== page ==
I realized a moment ago that I haven’t put anything on this site about molasses for a long time. I’m sure the large number of people who visit here just to hear the latest historical discoveries about molasses will be getting restive. So to redeem myself, I’m posting the testimony Archibald Richardson gave on 26 July 1831 before the powerful parliamentary select committee on the use of molasses in breweries and distilleries. It was following this testimony that Archibald conducted an experiment on the use of molasses in distilling, as recorded here.
Readers should be warned that this text is rather long and technical, and immensely dull for anyone not completely absorbed by their interest in the life and doings of molasses. But surely very few people fall into that category.
Mr. Archibald Richardson, called in; and Examined.
2104. WHERE do you reside?—At Liverpool.
2105. What is your occupation?—A distiller.
2106. In what firm do you carry on your business?—William Preston and
2107. Are you an extensive distiller?—We consume about 18,000 to 20,000
2108. You have also been a brewer, have you not?—Yes, a number of years ago.
2109. Have you and your partner taken into consideration the advantages or disadvantages that would arise to you, provided the permission were given to introduce molasses into the distillery?—We have; and we have no objection to molasses being used in the distillery.
2110. Do you think it would be an advantage to your trade, as a distiller, to have the option to use them?—If the distiller is not obliged to use them, I think it would be an advantage, if he can use them when he thinks proper.
2111. What occurs to you as to the advantages that might arise under certain circumstances, from the use of molasses?—It gives the distiller a greater choice of articles for distillation, and it may help, in a season when the grain is not very good, to strengthen the worts, and to make them richer and better for fermentation.
2112. Have you made any experiment, by which you can reason by analogy as to its effect?—I have not fermented any molasses, except on a small scale, by way of experiment; I have never fermented a large quantity.
2113. Have the goodness to state the result of the experiment you have made, and from which you form your judgment?—It is more than 20 years ago, and I can only speak from memory; I do not recollect the quantity; it was merely to ascertain the fermentation on the content.
2114. You found the fermentation improved?—Yes, I found the fermentation answer very well on a small quantity.
2115. Was it a fermentation of molasses alone, or a fermentation of molasses mixed with grain or malt?—It was a fermentation of molasses alone; I never used them mixed with anything.
2116. When you say it would assist in making a richer spirit of unsound grain, what do you mean by that?—I do not mean unsound grain; grain that is light and has not so much saccharine matter in it as in years when it is of good quality.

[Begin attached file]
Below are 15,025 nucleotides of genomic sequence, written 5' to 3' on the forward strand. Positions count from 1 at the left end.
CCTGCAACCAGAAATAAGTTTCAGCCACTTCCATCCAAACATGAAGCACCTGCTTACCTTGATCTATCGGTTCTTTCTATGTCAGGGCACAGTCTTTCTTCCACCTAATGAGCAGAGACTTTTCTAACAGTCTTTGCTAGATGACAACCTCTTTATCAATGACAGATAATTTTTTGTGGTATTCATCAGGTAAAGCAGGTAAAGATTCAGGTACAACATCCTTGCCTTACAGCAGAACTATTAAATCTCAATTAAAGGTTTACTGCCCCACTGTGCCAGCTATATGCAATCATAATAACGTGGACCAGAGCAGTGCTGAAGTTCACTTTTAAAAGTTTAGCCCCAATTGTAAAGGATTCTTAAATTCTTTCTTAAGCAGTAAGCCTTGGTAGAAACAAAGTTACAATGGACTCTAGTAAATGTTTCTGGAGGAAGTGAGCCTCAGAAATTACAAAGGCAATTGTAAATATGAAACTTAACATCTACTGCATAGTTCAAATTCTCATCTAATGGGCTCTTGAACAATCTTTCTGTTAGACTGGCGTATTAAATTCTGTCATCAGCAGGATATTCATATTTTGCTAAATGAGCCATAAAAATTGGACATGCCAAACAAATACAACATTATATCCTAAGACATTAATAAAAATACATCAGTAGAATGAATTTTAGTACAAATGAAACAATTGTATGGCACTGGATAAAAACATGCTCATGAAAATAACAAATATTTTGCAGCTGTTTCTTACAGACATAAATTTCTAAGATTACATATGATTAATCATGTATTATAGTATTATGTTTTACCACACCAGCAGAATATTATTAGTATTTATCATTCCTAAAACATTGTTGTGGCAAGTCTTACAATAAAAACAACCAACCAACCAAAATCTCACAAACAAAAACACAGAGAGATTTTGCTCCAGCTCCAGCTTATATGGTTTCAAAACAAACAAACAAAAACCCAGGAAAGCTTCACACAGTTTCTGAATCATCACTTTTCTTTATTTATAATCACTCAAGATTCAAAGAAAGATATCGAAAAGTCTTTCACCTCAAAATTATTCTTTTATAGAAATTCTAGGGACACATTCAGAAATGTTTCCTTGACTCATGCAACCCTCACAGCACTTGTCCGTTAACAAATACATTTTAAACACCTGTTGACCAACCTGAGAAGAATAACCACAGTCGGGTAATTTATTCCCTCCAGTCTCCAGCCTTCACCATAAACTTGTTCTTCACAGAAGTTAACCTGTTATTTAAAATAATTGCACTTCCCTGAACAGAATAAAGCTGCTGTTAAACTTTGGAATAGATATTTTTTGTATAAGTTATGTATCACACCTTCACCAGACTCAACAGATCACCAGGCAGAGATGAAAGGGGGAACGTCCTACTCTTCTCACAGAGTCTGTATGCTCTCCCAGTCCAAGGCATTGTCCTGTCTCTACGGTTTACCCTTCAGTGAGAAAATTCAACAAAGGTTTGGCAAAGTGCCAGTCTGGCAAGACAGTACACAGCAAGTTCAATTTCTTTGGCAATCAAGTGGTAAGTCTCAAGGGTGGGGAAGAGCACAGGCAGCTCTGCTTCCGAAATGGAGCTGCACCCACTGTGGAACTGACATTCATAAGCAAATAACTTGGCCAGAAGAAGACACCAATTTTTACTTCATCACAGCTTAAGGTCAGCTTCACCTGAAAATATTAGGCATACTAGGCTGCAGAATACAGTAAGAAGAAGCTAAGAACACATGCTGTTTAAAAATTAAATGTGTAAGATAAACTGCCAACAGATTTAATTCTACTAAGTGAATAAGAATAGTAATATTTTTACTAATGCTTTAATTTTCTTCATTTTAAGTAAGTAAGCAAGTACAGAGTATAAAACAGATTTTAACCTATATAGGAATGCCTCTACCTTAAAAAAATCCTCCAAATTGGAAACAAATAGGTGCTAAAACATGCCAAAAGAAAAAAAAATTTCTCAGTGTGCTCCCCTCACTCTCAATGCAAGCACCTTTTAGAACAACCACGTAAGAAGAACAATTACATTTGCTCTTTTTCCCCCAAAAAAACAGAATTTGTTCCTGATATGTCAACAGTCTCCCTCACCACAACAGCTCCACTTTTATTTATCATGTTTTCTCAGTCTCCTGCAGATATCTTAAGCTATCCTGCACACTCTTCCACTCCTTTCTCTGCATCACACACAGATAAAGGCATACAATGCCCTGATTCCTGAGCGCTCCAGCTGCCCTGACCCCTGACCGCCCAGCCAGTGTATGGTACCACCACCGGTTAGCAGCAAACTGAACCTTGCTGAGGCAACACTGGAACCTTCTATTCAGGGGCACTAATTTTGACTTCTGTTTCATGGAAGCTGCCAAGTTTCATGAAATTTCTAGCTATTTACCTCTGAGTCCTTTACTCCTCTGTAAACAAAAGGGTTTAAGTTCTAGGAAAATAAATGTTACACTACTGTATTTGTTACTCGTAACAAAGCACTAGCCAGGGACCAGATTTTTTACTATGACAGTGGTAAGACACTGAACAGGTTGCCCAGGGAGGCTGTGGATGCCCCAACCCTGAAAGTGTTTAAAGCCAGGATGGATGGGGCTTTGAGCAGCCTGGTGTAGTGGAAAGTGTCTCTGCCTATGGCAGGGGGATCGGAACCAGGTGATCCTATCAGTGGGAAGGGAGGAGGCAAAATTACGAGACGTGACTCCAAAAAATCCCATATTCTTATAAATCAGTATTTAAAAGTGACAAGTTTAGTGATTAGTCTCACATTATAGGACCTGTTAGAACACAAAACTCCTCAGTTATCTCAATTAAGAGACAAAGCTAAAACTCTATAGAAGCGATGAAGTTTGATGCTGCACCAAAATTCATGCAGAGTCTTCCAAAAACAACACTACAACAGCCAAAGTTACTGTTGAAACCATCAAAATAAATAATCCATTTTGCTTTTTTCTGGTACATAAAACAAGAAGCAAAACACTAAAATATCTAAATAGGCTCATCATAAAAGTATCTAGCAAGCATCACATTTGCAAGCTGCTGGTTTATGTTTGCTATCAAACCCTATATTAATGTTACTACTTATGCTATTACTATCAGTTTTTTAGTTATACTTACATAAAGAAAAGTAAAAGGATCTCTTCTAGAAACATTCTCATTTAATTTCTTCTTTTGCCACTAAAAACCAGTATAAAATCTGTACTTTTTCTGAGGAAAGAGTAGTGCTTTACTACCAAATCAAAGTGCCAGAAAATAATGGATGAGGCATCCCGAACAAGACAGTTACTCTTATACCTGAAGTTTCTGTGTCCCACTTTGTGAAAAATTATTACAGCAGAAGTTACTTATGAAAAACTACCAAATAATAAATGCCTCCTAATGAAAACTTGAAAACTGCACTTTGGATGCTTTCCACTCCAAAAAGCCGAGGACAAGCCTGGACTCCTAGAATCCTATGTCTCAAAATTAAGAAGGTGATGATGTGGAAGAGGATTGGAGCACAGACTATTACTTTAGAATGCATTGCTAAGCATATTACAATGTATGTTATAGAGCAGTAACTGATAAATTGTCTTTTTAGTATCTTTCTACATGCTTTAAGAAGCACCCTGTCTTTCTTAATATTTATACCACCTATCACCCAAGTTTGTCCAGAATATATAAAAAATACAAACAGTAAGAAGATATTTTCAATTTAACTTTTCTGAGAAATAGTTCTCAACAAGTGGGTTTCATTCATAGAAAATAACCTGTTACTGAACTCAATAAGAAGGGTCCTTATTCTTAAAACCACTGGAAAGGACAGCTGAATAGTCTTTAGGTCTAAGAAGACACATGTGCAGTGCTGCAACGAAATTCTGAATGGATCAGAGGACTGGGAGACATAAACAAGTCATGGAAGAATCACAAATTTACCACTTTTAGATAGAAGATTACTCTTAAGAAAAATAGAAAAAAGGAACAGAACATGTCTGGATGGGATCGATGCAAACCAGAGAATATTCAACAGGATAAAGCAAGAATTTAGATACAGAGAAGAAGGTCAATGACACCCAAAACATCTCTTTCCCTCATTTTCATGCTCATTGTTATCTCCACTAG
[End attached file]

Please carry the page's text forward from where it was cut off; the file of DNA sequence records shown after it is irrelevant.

2117. In seasons when the harvest has been injured, do you find that the spirit distilled from grain that is so injured is of harsh quality?—We seldom use grain that is very deficient; we generally get some of good quality and mix with it.
21 18. The tendency of that grain that is so damaged is to make a harsher spirit, is it not?—I do not know that that is so; it is not so good a spirit certainly.
2119. You would introduce molasses into that mash for the purpose of improving the saccharine matter, would you not?—Yes, if I could not get a better quality of grain at a cheaper rate to mix with it.
2120. By so doing you calculate that you would improve the general quality of the spirit reduced?—Yes, I think so; but I cannot speak positively as to that.
2121. Do you apprehend that the introduction of molasses would facilitate smuggling very much?—I do not suppose that the introduction of molasses would give a greater facility to smug ling than the present mode of working.
2122. State your reasons or forming that opinion?—At present a distiller may put in anything into the fermenting backs he thinks proper; there is nothing to hinder him if the officer of excise does not stop it, and he can introduce sugar or molasses with the same facility now as if he were working either from the one or the other.
2123. What deters him from doing it now?—I think no respectable distiller would ever risk his character and capital with trying anything of the kind; it is hardly possible.
2124. Is there anything to prevent his introducing sugar or molasses, if he chooses to pay the duty upon the sugar or molasses?—There is nothing to prevent his putting them in, but it is not his interest, for it is impossible to take the spirit away; the excise officer has every thing under lock and key, and he can prevent it, there are so many checks.